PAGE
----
Most people who reside in Western Australia have become familiar with the term FIFO or Fly In Fly Out.  This has been a result of the resources boom in the 1980s which saw a rise in the production of minerals such as iron ore, copper and gold as well as petroleum and natural gas found off shore.  FIFO is a way of recruiting staff to work in these remote areas.  Instead of asking them and their families to live in such isolated locations permanently, employers fly workers in and out to various locations and provide accommodation and recreation for them during their time on site.
The FIFO workforce is comprised of people from all walks of life. There is a wide variety of FIFO jobs for both men and women.  Resources employees, politicians, local government workers and health professionals are just some of the people that might not spring to mind when you think ‘FIFO.’ Nevertheless, all these professionals are proud representatives of the FIFO community.
We dug a little deeper into the FIFO workforce, and unearthed more interesting stats from a few sources including a recent survey of 2500 people working in the resource sector.

What types of people work in the resources sector?

All types of people - resources sector employees and FIFO workers are just like everyone else.

The resources sector workforce is not comprised exclusively of single young men as some would have you believe!

  • The majority of the FIFO workforce is in the 35-54 age group, compared to the majority of resources sector workforce based in Perth who are in the age group 25-44 years.
  • There are few differences between the residential metro, residential regional and FIFO workforces when it comes to being in a relationship or having children - 86% of the workforce is in a relationship, with around 65% having children.
  • 73% of the partners of resources sector workers are employed.
  • Around 20% of the sector’s employees are female.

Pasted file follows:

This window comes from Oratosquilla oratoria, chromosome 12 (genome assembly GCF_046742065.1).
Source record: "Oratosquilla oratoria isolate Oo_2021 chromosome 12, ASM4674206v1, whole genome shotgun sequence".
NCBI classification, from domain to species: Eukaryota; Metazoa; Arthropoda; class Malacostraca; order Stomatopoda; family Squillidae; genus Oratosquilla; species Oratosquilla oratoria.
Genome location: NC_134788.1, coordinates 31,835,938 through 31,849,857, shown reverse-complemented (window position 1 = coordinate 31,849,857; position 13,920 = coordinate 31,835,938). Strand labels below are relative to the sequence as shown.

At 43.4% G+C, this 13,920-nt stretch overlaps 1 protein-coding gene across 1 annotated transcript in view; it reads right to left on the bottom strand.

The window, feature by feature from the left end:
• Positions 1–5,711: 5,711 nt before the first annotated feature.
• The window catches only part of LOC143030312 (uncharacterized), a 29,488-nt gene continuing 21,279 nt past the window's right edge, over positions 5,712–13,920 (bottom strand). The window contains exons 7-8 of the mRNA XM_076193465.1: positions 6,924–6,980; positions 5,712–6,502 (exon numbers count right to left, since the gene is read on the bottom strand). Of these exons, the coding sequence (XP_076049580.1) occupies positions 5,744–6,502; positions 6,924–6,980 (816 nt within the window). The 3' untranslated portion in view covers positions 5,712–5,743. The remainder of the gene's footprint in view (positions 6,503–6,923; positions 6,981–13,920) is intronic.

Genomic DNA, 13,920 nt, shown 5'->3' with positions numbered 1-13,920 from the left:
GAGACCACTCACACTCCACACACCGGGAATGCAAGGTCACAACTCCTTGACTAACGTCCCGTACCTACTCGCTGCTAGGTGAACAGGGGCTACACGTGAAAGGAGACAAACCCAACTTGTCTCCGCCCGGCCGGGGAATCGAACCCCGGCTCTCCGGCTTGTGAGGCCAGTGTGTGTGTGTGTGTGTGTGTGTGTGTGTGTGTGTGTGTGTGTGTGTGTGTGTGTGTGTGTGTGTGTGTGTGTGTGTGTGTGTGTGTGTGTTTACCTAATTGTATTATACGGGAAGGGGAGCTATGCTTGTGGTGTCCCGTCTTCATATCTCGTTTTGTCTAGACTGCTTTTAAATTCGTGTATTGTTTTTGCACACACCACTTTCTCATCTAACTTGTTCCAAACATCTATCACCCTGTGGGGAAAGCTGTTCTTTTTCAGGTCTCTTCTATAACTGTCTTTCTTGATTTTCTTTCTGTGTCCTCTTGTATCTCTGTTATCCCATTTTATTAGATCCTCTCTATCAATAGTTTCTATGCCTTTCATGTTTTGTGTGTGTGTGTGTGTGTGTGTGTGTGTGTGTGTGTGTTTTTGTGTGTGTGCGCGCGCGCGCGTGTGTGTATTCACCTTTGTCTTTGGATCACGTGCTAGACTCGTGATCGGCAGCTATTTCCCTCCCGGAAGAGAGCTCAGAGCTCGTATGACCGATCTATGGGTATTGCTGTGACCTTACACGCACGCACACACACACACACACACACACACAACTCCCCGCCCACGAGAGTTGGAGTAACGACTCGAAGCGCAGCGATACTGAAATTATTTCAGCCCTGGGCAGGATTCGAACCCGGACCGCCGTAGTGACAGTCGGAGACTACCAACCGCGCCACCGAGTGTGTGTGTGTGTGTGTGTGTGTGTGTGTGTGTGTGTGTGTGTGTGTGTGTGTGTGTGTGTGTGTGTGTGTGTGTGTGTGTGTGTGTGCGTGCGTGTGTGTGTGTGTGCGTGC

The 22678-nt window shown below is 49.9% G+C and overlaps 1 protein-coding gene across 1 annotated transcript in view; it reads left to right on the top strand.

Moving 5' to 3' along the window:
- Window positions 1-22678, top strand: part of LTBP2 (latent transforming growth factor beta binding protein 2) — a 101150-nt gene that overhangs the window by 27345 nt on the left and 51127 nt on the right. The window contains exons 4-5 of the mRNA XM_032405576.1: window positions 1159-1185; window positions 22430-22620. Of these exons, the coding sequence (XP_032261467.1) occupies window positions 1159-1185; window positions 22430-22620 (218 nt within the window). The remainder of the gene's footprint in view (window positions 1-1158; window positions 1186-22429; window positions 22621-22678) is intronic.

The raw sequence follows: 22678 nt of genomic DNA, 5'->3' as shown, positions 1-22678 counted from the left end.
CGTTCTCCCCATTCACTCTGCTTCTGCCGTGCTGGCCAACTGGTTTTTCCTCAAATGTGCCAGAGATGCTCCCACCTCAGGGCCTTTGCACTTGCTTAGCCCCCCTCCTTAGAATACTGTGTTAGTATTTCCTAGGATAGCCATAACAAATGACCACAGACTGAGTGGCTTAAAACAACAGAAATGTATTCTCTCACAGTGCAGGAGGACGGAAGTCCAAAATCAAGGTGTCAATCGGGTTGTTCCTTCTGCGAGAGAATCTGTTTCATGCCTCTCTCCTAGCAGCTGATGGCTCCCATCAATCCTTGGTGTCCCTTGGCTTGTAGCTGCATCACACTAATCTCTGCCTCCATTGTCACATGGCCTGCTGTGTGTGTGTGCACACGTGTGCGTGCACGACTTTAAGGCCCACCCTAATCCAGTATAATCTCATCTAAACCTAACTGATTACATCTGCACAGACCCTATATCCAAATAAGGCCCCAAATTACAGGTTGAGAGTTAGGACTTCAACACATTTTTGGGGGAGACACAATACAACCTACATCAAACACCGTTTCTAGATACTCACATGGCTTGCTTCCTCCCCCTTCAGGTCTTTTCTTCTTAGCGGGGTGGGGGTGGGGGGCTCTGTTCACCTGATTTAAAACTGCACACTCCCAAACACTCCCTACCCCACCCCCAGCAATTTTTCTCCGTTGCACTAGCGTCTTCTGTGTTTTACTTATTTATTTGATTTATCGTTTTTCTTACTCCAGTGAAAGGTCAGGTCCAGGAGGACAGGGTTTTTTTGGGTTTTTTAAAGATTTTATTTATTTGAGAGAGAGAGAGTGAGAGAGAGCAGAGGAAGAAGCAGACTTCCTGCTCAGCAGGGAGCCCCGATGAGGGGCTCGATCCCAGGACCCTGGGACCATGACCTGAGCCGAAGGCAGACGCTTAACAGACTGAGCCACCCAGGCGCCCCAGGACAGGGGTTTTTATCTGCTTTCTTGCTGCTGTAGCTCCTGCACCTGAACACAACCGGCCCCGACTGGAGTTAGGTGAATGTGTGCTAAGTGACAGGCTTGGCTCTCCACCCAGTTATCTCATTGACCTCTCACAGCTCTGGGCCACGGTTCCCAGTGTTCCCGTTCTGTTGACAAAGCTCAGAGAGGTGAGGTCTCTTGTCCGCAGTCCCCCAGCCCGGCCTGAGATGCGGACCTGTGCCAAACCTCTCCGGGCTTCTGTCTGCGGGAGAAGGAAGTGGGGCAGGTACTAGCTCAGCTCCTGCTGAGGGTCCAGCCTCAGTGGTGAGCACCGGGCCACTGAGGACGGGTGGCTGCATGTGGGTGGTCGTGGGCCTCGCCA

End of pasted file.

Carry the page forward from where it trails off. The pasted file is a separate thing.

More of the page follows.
• More than 25% of employees are university educated, with another 30% having trades/technical qualifications.

How many people work in the sector?

According to the Australian Bureau of Statistics the total resources sector workforce in Western Australia was 96,200 in May 2015. Whilst this number is down from a peak of 122,800 in August 2012, the sector’s workforce has doubled in a decade.

Image used courtesy of BHP Billiton

How many people work FIFO?

It’s estimated that approximately 40% of the workforce worked FIFO a decade ago. This number is closer to 65% in 2015, around 60,000 - 65,000 resources sector employees.

Image used courtesy of BHP Billiton

How long do people work in the resource sector?

The resources industry offers both long and short-term roles, with the majority of employees staying in the industry for over five years. When compared to residential and regional residents in the same industry, FIFO workers typically stay in their positions longer.

Where do FIFO workers come from?

The majority of FIFO employees in Western Australia live in the Perth-Peel Region, accounting for approximately 70% of the workforce. Other WA regions provide about 14%, and employees from interstate contribute approximately another 14%.

Western Australian towns with FIFO workers include Albany, Broome, Busselton, Carnarvon and Geraldton. Other towns such as Manjimup and some Wheatbelt communities are also contributing a FIFO workforce as a means of diversifying their economies and maintaining a sustainable population base.

What types of jobs are available in the resources sector?

Almost every type of job you can imagine - bohth residentially based or FIFO. There are literally dozens of different roles in the resources sectors including engineers,; geologists, tradespeople, machinery operators, accountants, lawyers, administrators and plenty of support and supply chain functions.

The Western Australian resources sector continues to evolve from its construction phase into a sustained period of operations. This has seen the total employment number fall. However, it is important to note the workforce will also change, with a future focus on higher skilled roles, particularly those in science, technology, engineering and mathematics.

So, as the need for some roles might decline, plenty of new employment opportunities are opening up in the future.

2015-2025 Resource Sector Outlook

CME Workforce Survey

Workforce Diversity Survey